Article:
Defences - Sleepwalking as a defence in Sexual Offence cases
Recent media reports have drawn attention to the successful use of sleepwalking as a defence, particularly in cases of rape and sexual assault.
It is essential that this defence is robustly challenged and a strategy to do so should be formulated as soon as it becomes clear that it is to be raised.
Sleepwalking is a form of automatism, and the normal principles in respect of the defence of automatism will apply:
- First, a judge has to decide whether, as a matter of law, a proper evidential foundation has been raised for the defence to be put to the jury. This is likely to involve the defence adducing expert evidence:
"I do not doubt that there are genuine cases of automatism, but I do not see how the layman can safely attempt, without the help of some medical or scientific evidence, to distinguish the genuine from the fraudulent" per Devlin J. in Hill v Baxter (1958) 1 Q.B. 277, 42 Cr. App. R. 51.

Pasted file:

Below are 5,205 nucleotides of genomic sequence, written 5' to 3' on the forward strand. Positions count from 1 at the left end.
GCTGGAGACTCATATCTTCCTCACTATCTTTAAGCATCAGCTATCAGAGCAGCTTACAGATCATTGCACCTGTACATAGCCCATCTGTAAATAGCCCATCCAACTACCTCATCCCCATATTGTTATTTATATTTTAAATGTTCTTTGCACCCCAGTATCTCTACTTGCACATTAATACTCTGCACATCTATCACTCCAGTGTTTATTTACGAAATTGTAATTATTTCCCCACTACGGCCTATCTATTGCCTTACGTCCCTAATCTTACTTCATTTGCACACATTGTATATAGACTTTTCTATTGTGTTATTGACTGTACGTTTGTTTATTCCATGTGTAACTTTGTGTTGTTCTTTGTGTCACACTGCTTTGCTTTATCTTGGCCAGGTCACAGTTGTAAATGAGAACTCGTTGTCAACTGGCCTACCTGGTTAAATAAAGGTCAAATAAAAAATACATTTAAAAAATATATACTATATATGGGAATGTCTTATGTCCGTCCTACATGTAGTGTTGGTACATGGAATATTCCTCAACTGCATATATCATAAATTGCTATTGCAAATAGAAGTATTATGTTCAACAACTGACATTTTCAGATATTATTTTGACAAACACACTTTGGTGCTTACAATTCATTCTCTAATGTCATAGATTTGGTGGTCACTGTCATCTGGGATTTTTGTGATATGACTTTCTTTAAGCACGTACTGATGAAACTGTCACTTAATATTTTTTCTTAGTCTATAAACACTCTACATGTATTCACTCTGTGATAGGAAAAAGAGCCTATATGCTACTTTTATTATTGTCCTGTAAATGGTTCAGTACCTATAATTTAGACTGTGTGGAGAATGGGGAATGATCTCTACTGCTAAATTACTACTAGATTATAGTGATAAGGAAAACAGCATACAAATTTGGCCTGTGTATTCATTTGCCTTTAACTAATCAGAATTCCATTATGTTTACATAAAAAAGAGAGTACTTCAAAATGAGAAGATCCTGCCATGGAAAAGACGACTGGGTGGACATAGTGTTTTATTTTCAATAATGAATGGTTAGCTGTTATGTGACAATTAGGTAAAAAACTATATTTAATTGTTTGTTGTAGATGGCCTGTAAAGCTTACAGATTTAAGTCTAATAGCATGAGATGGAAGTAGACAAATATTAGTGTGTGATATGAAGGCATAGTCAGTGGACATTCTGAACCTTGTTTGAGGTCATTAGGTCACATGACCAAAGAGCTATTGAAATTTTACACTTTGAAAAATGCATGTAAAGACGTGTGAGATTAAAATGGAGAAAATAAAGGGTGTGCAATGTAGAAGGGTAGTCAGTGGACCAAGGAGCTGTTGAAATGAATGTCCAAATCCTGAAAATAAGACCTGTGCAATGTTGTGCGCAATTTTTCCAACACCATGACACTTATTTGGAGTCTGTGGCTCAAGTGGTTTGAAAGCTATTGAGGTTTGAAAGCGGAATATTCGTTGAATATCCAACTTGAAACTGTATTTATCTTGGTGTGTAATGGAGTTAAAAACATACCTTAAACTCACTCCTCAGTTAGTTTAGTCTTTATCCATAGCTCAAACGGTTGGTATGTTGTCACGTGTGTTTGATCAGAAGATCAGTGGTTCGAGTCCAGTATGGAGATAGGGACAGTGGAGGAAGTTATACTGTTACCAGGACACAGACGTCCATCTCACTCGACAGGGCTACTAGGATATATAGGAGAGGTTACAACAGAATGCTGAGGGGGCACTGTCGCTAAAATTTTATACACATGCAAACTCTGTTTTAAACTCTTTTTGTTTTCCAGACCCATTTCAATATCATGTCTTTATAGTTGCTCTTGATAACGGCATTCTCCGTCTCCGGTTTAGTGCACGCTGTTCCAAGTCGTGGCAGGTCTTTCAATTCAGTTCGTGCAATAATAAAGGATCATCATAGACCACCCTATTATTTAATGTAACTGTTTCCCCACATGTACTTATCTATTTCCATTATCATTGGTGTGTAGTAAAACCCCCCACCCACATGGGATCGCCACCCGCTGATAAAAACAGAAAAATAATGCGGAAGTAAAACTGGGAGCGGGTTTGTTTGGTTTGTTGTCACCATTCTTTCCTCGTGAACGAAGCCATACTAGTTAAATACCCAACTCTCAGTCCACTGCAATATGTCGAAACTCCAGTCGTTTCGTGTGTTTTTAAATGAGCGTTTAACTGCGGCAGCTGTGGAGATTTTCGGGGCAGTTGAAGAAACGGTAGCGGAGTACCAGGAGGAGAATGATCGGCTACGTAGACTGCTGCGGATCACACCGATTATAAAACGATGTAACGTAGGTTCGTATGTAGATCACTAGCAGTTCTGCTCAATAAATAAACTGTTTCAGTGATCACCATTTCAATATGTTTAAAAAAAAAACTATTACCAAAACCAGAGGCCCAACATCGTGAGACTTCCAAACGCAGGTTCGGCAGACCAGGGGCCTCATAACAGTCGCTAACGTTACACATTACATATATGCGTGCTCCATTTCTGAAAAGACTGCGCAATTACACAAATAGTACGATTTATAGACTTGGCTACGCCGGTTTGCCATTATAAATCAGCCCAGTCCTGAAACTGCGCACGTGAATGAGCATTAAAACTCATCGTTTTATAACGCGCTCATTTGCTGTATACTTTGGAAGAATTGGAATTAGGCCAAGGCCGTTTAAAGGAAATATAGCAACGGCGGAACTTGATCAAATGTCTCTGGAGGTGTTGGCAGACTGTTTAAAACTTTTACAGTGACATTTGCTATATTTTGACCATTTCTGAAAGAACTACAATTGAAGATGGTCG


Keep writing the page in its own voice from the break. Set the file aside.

Such evidence should always be analysed by an expert for the prosecution. If such evidence exists, the prosecution must exclude it as an explanation for what was done beyond reasonable doubt. This will necessitate proving that the defendants acts were voluntary in that they were committed when s/he was fully conscious.
Prosecutors' attention is drawn to the persuasive authority of Finegan v Heywood The Times, May 10 2000, where the Scottish High Court of Justiciary held that automatism cannot be established as a defence upon proof of sleepwalking resulting from self-induced intoxication.
- Secondly, the judge has to decide whether the evidence shows the case to be one of insane automatism within the M'Naghten Rules (that is, that the defendant was suffering from a disease of the mind), or one of non-insane automatism: R v Burgess 93 Cr. App. R. 41, CA. Medical evidence is a pre-requisite to a finding of insanity within the M'Naghten Rules.
A finding of insane automatism will result in a special verdict of not guilty by reason of insanity. The defendant will then be made subject to a hospital order (with or without a restriction order), a supervision order, or an absolute discharge.
A finding of non-insane automatism will result in a simple acquittal.